In vitro Antimicrobial activity of Acacia nilotica, Ziziphus mauritiana, Bauhinia variegate and Lantana camara against some clinical isolated strains

Document Type : Regular Paper


1 Department of Biotechnology, T. S. R & T. B. K PG College, Andhra Pradesh, India

2 Department of Biochemistry, College of Medicine, Al Jouf University, Saudi Arabia, P.O. Box 2014, Postal code: 75471

3 Department of Microbiology, College of Medicine, Al Jouf University, Saudi Arabia

4 Department of Biotechnology & Molecular Biology, BioAxis DNA Research Centre, Hyderabad, India


Plants are potent biochemists; biologically active compounds present in the medicinal plants have always been of
great interest to scientists working in this field. Thus, the aim of the current study was to screen the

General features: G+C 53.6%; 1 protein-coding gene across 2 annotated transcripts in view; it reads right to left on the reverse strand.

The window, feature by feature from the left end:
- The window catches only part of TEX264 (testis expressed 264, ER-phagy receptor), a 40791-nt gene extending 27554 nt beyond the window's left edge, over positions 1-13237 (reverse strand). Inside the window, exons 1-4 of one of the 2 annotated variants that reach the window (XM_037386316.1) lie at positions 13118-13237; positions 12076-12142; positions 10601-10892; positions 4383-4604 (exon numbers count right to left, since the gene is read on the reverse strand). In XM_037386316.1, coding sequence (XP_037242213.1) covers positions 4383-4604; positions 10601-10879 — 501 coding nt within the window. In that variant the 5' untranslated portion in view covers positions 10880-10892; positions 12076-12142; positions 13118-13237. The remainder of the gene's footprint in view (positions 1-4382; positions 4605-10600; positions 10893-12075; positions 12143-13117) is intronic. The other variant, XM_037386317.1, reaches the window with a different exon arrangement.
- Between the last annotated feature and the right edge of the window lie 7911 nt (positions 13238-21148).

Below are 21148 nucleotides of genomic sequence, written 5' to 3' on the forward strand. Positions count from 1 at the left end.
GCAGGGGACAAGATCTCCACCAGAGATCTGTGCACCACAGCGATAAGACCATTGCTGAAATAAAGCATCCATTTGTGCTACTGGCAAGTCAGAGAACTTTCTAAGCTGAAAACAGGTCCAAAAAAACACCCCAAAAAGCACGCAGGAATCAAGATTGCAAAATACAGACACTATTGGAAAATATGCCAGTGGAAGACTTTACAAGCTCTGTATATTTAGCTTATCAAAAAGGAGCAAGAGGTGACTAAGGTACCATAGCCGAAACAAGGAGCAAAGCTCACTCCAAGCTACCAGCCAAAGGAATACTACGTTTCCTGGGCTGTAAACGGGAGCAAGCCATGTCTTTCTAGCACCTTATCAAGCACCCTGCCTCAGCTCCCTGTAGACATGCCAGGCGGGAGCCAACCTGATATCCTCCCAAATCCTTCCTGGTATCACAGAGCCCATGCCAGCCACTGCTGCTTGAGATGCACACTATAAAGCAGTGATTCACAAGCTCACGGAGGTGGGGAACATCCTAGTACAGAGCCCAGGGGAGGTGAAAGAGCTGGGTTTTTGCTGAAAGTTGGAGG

antimicrobial activity of Acacia nilotica, Ziziphus mauritiana, Bauhinia variegate and Lantana camara against some selected clinical isolated strains. Although previous studies have documented the antimicrobial properties of these plants, this work is designed to evaluate the specific antibacterial activity of different extracts of these plants against tested microorganisms, in order to know the best extract against specific microorganisms. In this study the fresh parts (leaves, barks & pods) of the test medicinal plant were collected and methanol, ethanol and ethyl acetate extracts were prepared. Antibacterial susceptibility test was done by using Agar diffusion assay method. Statistical analysis was carried out with SPSS 17.0 Windows version. The results of the current study showed that a total of 8 extracts from 4 different plant species were investigated including pods of ethyl acetate extracts of Lantana camara, which showed the highest antimicrobial activity against tested clinical isolates (Bacillus subtilus 2±0.1mm, Bacillus circulans 2.6±0.2mm, Bacillus sphaericius 2±0.1mm, Staphylococcus aureus 2.5±0.1, and Serratia liquefaciens 2.2±0.1mm), followed by its ethyl acetate extracts of leaves. Bark extracts of four tested medicinal plants possess a lower zone on inhibitory activity as compared to the leaves extracts of these plants. Noticeably no antimicrobial activity was found in the methonolic bark extract of Acacia nilotica against the tested bacteria except Bacillu ciurlans. The results of the present investigation clearly indicate that the antibacterial activity varies with the species of the plants and plant material used. Thus, the study ascertains the value of plants used in ayurveda, which could be of considerable interest to the development of new drugs. Studies are in progress to further evaluate the mechanisms of action of these active test extracts on study organisms associated with certain human diseases.